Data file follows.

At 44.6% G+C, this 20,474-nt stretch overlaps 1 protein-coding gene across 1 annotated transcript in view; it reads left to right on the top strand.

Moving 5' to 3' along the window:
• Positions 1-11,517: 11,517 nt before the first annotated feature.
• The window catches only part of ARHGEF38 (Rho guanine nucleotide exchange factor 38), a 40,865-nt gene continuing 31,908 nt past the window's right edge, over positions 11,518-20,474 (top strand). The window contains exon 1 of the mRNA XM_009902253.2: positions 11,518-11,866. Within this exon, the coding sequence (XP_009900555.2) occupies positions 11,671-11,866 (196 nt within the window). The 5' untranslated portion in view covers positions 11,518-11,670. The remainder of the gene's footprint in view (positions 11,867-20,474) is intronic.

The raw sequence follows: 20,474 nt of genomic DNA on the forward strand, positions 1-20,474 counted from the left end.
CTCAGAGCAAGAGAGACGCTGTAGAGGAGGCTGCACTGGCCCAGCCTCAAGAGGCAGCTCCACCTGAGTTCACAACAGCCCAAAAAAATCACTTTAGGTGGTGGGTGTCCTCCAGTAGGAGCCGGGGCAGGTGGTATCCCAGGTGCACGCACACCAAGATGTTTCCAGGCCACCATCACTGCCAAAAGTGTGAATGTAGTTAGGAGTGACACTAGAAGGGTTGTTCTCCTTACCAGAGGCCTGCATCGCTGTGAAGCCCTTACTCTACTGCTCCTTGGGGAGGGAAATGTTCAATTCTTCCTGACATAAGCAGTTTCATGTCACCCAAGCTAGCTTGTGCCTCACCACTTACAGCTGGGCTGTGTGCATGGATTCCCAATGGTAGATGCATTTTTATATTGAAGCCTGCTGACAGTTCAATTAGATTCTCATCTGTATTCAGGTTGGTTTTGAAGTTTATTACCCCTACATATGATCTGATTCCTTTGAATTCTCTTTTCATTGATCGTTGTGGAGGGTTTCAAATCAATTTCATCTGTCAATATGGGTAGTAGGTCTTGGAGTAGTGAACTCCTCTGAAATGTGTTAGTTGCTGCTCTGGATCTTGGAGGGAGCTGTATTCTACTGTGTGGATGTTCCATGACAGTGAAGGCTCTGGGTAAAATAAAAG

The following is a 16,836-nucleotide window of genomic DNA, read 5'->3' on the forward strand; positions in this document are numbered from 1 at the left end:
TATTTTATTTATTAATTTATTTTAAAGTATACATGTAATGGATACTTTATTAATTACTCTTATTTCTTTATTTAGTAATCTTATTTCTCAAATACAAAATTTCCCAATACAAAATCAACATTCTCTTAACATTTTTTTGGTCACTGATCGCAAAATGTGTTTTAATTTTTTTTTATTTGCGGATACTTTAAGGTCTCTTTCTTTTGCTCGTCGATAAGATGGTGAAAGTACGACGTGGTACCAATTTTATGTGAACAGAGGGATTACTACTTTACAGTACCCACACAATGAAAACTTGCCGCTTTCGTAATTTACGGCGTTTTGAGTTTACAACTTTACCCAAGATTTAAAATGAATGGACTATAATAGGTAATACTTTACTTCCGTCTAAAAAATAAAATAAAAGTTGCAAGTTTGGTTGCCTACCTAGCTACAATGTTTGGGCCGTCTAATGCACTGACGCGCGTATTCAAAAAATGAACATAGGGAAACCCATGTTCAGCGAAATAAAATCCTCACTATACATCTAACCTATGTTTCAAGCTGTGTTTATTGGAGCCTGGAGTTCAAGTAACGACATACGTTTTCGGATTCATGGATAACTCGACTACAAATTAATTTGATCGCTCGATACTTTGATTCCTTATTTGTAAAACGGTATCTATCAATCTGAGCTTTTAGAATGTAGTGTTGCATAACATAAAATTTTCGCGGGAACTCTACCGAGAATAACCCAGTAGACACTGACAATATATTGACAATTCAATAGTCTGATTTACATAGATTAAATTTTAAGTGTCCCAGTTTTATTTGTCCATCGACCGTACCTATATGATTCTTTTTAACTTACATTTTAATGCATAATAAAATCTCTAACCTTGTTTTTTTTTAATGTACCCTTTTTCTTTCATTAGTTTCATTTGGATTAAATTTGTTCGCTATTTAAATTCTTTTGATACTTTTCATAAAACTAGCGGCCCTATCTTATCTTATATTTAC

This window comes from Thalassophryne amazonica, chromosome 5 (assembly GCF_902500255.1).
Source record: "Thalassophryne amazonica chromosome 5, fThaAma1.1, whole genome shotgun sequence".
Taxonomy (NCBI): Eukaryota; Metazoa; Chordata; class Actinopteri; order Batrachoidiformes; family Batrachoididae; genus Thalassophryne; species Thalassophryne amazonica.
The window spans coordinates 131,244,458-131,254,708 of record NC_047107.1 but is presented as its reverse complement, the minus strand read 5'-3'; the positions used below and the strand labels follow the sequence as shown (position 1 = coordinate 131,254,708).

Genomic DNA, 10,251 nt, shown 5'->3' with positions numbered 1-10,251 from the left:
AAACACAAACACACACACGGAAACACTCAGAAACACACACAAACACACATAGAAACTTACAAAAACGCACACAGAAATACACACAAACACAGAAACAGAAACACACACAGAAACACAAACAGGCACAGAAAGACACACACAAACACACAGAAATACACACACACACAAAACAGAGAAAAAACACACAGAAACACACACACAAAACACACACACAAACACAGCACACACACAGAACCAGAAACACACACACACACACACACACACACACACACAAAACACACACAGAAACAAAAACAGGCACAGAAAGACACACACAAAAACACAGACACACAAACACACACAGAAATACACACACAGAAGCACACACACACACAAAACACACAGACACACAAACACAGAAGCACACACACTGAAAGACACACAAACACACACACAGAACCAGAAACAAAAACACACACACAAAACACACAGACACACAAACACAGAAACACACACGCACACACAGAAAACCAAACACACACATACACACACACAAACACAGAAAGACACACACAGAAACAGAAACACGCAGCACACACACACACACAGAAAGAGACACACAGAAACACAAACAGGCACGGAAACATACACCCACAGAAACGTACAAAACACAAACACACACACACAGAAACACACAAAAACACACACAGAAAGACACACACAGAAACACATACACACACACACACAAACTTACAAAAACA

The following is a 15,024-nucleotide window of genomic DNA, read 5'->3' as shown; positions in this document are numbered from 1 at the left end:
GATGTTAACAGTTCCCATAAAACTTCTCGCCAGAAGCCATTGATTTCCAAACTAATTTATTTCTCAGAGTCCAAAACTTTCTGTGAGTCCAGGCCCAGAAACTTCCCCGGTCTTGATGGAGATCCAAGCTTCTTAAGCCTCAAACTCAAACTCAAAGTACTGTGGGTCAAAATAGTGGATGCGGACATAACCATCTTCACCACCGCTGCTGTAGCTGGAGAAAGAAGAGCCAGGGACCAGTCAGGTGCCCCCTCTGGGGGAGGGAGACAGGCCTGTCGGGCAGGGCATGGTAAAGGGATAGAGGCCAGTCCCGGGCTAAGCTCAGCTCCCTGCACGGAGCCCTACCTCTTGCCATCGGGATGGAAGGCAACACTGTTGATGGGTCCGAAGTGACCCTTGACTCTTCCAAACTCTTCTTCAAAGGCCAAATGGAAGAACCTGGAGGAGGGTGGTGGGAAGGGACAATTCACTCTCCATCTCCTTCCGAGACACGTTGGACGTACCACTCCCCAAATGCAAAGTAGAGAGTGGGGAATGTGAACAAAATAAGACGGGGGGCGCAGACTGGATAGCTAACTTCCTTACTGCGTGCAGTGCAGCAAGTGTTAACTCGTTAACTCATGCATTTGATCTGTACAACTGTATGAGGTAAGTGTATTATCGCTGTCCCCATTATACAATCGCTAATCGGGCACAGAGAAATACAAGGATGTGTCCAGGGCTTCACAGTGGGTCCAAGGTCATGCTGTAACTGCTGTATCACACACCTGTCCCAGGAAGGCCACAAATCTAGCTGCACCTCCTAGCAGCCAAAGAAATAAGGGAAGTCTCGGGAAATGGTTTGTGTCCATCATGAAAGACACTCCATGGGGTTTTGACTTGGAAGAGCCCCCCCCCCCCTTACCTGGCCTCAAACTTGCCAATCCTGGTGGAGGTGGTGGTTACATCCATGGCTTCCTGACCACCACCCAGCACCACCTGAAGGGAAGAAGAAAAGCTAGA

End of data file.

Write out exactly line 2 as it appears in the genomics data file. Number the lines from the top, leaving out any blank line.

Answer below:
Moving 5' to 3' along the window: